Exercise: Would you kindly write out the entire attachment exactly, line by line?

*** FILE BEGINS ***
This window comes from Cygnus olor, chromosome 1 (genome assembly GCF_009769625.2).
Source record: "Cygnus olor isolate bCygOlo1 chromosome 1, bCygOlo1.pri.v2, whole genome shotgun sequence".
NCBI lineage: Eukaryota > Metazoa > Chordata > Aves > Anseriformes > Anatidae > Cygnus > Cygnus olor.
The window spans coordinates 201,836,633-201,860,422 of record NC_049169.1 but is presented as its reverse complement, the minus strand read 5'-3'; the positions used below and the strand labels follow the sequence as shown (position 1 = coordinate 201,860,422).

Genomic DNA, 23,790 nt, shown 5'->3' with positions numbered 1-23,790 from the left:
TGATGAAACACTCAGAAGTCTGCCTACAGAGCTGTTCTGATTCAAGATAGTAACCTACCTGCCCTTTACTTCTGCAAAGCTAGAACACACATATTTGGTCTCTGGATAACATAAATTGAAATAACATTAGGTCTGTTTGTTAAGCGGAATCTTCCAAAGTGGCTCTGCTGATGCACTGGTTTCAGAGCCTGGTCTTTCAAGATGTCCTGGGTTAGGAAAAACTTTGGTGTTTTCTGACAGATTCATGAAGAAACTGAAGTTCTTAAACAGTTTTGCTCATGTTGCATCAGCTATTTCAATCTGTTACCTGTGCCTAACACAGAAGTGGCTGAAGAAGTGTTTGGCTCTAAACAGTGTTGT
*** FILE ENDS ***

This window comes from Cygnus olor, chromosome 1 (genome assembly GCF_009769625.2).
Source record: "Cygnus olor isolate bCygOlo1 chromosome 1, bCygOlo1.pri.v2, whole genome shotgun sequence".
NCBI lineage: Eukaryota > Metazoa > Chordata > Aves > Anseriformes > Anatidae > Cygnus > Cygnus olor.
The window spans coordinates 201,836,633-201,860,422 of record NC_049169.1 but is presented as its reverse complement, the minus strand read 5'-3'; the positions used below and the strand labels follow the sequence as shown (position 1 = coordinate 201,860,422).

Genomic DNA, 23,790 nt, shown 5'->3' with positions numbered 1-23,790 from the left:
TGATGAAACACTCAGAAGTCTGCCTACAGAGCTGTTCTGATTCAAGATAGTAACCTACCTGCCCTTTACTTCTGCAAAGCTAGAACACACATATTTGGTCTCTGGATAACATAAATTGAAATAACATTAGGTCTGTTTGTTAAGCGGAATCTTCCAAAGTGGCTCTGCTGATGCACTGGTTTCAGAGCCTGGTCTTTCAAGATGTCCTGGGTTAGGAAAAACTTTGGTGTTTTCTGACAGATTCATGAAGAAACTGAAGTTCTTAAACAGTTTTGCTCATGTTGCATCAGCTATTTCAATCTGTTACCTGTGCCTAACACAGAAGTGGCTGAAGAAGTGTTTGGCTCTAAACAGTGTTGT